15 May 2014

Digital Estates

In the US the Uniform Law Commission, an entity that drafts uniform legislation for the US states , has released [PDF] a proposed Fiduciary Access to Digital Assets Act (FADA) that would grant fiduciaries broad authority to access and control digital assets and accounts in the event of an individual's death.

The proposed legislation would clarify who can access online accounts post-mortem, creating four categories of fiduciaries -
  • a personal representative of a deceased person’s estate
  • someone carrying out a power-of-attorney
  • a trustee 
  • someone appointed by a court to act on behalf of a protected person.
Areas of contention include whether  assets should be treated the same irrespective of whether they are physical or  digital (with some fiduciaries not having automatic access under state law to digital assets)  and whether terms & conditions (typically on a clickwrap basis) will enable service operators to circumvent  law by requiring users to sacrifice future access by the fiduciary (especially by enabling the operator to preemptively close an account on death).

The Commission states -
The purpose of this act is to vest fiduciaries with the authority to access, manage, distribute, copy or delete digital assets and accounts. It addresses four different types of fiduciaries: personal representatives of decedents’ estates, conservators for protected persons, agents acting pursuant to a power of attorney, and trustees. As the number of digital assets held by the average person increases, questions surrounding the disposition of these assets upon the individual’s death or incapacity are becoming more common. Few laws exist on the rights of fiduciaries over digital assets. Few holders of digital assets and accounts consider the fate of their online presences once they are no longer able to manage their assets. And these assets have real value: according to a 2011 survey from McAfee, Intel’s security-technology unit, American consumers valued their digital assets, on average, at almost $55,000.  These assets range from online gaming pieces to photos, to digital music, to client lists, to bank accounts, to bill-paying, etc. There are 30 million Facebook accounts that belong to dead people. The average individual has 25 passwords. Some service providers have explicit policies on what will happen when an individual dies, others do not; even where these policies are included in the terms of service, most consumers click-through these agreements.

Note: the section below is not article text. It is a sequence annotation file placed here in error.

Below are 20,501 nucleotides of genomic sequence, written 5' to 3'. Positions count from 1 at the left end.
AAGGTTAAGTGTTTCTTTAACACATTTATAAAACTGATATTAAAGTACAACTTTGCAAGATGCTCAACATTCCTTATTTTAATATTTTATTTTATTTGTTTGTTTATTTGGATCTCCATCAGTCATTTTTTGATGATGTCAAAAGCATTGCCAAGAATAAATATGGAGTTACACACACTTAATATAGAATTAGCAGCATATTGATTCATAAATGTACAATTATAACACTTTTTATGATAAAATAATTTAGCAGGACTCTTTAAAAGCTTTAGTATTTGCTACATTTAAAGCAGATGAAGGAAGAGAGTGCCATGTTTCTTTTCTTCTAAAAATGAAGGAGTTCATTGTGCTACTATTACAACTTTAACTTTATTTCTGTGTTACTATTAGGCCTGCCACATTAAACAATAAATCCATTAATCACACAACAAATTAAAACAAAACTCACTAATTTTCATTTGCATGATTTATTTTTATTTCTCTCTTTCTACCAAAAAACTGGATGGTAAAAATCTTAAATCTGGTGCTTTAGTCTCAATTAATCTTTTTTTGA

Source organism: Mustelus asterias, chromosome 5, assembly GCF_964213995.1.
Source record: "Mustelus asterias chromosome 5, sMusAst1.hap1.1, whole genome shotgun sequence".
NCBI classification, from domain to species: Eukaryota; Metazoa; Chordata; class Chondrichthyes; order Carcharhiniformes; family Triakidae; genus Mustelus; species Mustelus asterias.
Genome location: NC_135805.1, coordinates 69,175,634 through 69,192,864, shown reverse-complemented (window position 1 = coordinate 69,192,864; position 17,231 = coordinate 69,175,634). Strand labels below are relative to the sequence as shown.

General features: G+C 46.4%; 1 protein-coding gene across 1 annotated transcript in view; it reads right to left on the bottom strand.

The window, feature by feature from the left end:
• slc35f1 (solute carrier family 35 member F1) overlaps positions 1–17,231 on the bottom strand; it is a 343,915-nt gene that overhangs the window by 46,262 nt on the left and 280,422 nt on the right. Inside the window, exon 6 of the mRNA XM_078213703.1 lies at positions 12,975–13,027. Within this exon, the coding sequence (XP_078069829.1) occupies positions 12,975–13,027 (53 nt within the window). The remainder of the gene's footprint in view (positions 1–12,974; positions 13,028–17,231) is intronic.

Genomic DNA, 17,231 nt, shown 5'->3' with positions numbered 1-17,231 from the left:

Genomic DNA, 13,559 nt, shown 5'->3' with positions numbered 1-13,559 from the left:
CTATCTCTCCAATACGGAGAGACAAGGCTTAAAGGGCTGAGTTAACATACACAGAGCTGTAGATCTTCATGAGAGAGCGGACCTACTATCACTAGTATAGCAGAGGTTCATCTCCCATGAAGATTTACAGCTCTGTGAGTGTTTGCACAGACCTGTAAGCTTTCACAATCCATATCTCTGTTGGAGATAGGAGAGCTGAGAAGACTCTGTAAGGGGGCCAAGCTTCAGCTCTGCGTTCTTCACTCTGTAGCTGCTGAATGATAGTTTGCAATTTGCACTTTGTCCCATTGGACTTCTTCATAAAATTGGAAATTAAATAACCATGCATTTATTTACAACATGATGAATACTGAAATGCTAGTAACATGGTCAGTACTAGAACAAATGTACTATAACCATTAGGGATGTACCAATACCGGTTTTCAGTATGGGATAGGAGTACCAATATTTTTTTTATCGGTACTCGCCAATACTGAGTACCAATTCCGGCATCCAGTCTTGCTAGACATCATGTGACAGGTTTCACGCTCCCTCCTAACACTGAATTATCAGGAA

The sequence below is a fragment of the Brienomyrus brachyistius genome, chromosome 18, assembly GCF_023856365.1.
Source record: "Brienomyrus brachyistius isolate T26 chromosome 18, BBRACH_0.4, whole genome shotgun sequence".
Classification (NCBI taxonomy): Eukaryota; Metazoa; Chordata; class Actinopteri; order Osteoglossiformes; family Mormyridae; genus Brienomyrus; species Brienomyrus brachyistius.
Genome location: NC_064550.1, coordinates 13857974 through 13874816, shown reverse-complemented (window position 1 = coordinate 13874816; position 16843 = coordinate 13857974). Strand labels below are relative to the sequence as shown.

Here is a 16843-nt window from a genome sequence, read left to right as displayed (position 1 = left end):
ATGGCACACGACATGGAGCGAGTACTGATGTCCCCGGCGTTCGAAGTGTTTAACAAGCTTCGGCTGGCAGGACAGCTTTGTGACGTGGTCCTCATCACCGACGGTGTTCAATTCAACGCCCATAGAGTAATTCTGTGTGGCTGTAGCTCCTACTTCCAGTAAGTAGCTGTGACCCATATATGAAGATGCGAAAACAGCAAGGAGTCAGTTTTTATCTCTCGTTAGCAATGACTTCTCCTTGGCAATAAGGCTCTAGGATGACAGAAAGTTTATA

Only a minority of states has enacted legislation on fiduciary access to digital assets, including Connecticut, Idaho, Indiana, Oklahoma, Rhode Island, Nevada, and Virginia, and the existing statutes grant varying degrees of access to different types of digital assets. In addition, other states, including Massachusetts, Nebraska, New York, and Oregon, have considered, or are considering, legislation. Existing legislation differs with respect to the types of digital assets covered, the rights of the fiduciary, and whether the principal’s death or incapacity is covered.
This draft is for review by the Drafting Committee at our March meeting. The draft is divided into sixteen sections. Sections 1-3 contain general provisions and definitions, including those relating to the scope of the fiduciary’s authority. Sections 4-7 establish the rights of personal representatives, conservators, agents acting pursuant to a power of attorney, and trustees. Section 8 contains provisions relating to the rights of the fiduciary to recover property. Section 9 addresses compliance, and Section 10 grants immunity to custodians. Sections 11-16 address miscellaneous topics, including the effective date of the Act and similar issues. The act addresses only the rights of the four types of fiduciaries, and it is designed solely to provide access without changing the ownership of the underlying asset.